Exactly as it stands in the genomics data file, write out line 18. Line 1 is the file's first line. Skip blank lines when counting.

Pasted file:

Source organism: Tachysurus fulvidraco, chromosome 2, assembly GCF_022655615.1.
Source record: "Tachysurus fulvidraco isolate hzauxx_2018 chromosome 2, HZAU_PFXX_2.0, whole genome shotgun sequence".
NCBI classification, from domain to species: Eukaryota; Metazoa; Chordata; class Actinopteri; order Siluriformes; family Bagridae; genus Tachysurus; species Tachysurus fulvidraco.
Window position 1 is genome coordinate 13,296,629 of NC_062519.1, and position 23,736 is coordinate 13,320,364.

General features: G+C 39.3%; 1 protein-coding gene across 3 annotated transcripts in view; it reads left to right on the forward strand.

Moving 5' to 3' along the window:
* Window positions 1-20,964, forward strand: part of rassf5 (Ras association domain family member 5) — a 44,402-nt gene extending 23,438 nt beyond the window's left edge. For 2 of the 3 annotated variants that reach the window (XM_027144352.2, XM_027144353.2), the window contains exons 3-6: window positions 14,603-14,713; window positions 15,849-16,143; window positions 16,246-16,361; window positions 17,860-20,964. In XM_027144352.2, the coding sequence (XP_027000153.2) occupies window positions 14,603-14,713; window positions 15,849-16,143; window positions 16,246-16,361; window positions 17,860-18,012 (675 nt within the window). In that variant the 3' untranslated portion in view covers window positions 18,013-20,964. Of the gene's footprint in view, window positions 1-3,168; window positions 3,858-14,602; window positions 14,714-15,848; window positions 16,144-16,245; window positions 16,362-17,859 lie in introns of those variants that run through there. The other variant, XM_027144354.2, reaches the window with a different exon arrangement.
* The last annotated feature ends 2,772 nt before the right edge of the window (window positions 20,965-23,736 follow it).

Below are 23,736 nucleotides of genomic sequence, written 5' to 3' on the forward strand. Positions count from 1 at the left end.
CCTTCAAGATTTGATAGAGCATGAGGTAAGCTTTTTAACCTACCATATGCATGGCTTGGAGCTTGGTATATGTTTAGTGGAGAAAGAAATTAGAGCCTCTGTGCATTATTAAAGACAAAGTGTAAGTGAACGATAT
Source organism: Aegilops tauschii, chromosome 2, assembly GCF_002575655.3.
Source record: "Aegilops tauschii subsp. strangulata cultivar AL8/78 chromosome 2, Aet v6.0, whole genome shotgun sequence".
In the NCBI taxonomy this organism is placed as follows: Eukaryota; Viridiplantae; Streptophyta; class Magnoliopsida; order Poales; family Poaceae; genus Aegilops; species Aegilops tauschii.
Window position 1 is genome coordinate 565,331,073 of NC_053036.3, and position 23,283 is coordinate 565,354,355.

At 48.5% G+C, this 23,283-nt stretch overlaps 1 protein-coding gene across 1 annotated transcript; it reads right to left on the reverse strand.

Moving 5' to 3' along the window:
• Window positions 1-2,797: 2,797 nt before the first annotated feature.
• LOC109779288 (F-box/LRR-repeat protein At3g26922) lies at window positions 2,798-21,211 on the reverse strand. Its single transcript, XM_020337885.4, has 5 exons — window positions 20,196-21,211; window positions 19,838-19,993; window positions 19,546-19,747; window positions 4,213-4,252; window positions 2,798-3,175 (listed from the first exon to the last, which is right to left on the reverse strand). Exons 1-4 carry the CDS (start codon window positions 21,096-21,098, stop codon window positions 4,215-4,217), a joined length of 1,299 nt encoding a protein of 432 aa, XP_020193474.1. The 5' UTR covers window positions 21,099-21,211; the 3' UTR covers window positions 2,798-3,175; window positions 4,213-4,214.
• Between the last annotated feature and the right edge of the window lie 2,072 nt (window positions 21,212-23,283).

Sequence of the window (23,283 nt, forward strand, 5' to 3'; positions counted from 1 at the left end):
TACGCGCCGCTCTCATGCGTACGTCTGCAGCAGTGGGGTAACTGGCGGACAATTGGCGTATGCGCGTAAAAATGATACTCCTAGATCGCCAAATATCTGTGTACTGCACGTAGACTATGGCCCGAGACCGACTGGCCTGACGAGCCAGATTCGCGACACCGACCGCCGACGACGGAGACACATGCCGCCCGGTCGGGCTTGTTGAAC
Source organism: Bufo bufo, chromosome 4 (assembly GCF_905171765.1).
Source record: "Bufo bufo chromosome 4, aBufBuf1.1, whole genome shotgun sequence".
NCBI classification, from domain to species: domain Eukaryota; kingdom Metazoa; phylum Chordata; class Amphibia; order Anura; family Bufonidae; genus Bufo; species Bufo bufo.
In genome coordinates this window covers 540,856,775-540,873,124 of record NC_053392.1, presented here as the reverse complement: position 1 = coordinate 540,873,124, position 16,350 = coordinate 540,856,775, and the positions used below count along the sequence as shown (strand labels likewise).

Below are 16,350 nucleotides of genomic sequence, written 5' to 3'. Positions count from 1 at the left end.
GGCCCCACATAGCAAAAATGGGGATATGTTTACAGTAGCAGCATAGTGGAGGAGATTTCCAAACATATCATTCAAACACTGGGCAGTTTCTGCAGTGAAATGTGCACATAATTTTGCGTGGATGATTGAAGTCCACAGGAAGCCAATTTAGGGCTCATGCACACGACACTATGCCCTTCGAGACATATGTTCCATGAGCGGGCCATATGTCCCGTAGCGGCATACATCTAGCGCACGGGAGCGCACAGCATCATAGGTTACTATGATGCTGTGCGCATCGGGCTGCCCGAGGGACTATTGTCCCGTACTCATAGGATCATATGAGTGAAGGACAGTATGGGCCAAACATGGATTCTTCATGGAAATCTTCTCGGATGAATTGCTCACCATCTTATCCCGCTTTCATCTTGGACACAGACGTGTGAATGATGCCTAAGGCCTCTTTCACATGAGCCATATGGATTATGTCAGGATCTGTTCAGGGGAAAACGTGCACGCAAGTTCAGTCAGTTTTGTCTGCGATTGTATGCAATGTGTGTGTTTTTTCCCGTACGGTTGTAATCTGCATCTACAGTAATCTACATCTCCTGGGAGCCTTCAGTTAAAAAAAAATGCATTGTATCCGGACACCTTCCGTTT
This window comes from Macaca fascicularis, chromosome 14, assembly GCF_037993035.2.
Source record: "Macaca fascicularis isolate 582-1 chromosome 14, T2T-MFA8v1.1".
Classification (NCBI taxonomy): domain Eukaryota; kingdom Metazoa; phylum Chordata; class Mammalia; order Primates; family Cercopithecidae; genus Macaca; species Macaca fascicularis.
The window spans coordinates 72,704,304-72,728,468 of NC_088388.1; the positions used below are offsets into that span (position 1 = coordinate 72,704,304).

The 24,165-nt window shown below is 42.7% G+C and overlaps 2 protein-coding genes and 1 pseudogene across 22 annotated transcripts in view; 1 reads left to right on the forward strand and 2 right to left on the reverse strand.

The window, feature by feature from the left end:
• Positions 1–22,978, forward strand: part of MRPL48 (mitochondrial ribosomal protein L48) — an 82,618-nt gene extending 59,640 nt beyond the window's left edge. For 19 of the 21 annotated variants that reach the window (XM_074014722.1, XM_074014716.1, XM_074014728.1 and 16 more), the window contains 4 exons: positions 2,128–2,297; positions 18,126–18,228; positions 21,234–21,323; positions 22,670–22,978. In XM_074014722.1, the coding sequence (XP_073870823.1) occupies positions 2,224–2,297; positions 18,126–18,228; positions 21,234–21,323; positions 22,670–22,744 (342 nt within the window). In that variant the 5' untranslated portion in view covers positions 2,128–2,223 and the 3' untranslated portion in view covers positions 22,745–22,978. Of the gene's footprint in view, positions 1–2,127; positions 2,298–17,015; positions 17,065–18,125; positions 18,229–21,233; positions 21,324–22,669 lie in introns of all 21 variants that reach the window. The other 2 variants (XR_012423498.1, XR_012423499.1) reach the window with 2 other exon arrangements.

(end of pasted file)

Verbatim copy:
• LOC109779288 (F-box/LRR-repeat protein At3g26922) lies at window positions 2,798-21,211 on the reverse strand. Its single transcript, XM_020337885.4, has 5 exons — window positions 20,196-21,211; window positions 19,838-19,993; window positions 19,546-19,747; window positions 4,213-4,252; window positions 2,798-3,175 (listed from the first exon to the last, which is right to left on the reverse strand). Exons 1-4 carry the CDS (start codon window positions 21,096-21,098, stop codon window positions 4,215-4,217), a joined length of 1,299 nt encoding a protein of 432 aa, XP_020193474.1. The 5' UTR covers window positions 21,099-21,211; the 3' UTR covers window positions 2,798-3,175; window positions 4,213-4,214.